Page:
Study Guide

The Nicomachean Ethics Book 2, Chapter 7 (1107a29-1108b10)

By Aristotle

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Book 2, Chapter 7 (1107a29-1108b10)

  • Aristotle wants to get down to the nitty-gritty and discuss his theory of excess, mean, and deficiency in detail.
  • He's going to run specific characteristics through the spectrum.
  • Between the extremes of fear and confidence, we have courage. An excessively confident person is reckless. Not good.
  • When we speak of pleasure and pain, Aristotle says that the mean is moderation. Licentiousness is the excess.
  • He can barely conceive of a person who is deficient here, especially with pleasures, so he makes up a name: the "insensibles."
  • When dealing with money, the mean is liberality. The excess is prodigality (spending way too much) and deficiency is stinginess.
  • Then he gets more abstract and speaks of honor/dishonor. The golden mean is "greatness of soul."
  • Can you guess the deficiency? Yeah. It's "smallness of soul."
  • But these terms aren't for workaday individuals—they're for heroes.
  • For the rest of us there's ambition (i.e. excessive desire for honor) and being "unambitious" (the deficiency).
  • There's no name for "just right ambition," though it might be either "ambitious" or "unambitious" depending on whom you ask.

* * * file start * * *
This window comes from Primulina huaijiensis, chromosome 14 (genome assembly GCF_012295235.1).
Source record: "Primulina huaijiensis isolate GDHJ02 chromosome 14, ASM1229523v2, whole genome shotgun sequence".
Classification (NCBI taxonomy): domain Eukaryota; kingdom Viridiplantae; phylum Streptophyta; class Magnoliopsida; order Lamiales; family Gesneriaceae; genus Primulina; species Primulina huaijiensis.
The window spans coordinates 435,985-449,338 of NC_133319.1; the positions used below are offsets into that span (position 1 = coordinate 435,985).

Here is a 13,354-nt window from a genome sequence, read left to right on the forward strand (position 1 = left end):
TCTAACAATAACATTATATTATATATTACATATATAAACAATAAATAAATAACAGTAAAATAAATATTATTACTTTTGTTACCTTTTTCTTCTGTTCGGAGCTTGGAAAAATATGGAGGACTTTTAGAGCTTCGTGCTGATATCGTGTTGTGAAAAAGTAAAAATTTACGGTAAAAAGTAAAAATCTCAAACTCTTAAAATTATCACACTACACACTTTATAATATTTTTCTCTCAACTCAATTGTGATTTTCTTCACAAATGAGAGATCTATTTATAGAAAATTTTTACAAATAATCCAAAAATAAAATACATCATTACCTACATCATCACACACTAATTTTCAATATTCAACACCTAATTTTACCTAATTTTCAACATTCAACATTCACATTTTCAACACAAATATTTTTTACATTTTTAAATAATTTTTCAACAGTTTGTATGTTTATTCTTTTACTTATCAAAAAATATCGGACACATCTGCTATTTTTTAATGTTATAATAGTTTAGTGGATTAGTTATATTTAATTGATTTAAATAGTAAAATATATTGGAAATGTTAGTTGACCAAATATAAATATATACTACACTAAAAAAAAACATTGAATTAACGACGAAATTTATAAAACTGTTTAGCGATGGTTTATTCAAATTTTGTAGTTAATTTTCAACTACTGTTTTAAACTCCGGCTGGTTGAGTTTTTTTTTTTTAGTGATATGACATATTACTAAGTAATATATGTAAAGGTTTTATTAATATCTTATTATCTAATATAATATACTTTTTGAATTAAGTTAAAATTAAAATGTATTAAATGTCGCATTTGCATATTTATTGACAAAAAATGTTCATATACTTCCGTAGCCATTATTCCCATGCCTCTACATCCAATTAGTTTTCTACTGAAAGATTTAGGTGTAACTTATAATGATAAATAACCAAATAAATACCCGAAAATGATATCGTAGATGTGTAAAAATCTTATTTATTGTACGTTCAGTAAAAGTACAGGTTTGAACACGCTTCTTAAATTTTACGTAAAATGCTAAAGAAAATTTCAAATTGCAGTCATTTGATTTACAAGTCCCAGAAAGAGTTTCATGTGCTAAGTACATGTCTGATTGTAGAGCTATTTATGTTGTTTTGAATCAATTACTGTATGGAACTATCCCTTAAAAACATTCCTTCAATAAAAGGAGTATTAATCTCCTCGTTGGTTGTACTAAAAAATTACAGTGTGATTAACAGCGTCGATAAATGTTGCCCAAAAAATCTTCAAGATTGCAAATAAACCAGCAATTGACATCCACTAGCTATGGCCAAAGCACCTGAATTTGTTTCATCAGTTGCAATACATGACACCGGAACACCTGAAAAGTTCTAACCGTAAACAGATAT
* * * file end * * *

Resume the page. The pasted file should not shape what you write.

• And though anger doesn't really have a name for its degrees, Aristotle will concoct some: "gentleness" (the mean), "irascible" (excess), and—wait for it—"unirascible" (deficiency).
  • The last characteristics deal with conversation. Truthfulness is the mean for a truthful person. For a playful speaker, the mean is witty/wittiness. The mean for pleasant behavior is friendliness.
  • Aristotle spends a very little time on the passions, which he claims also have a "middle term" to them.
  • So a bashful person is just right, while shameful or shameless person is in the extreme.
  • In terms of how we react to people around us? Indignation is a mean between envy and spitefulness.

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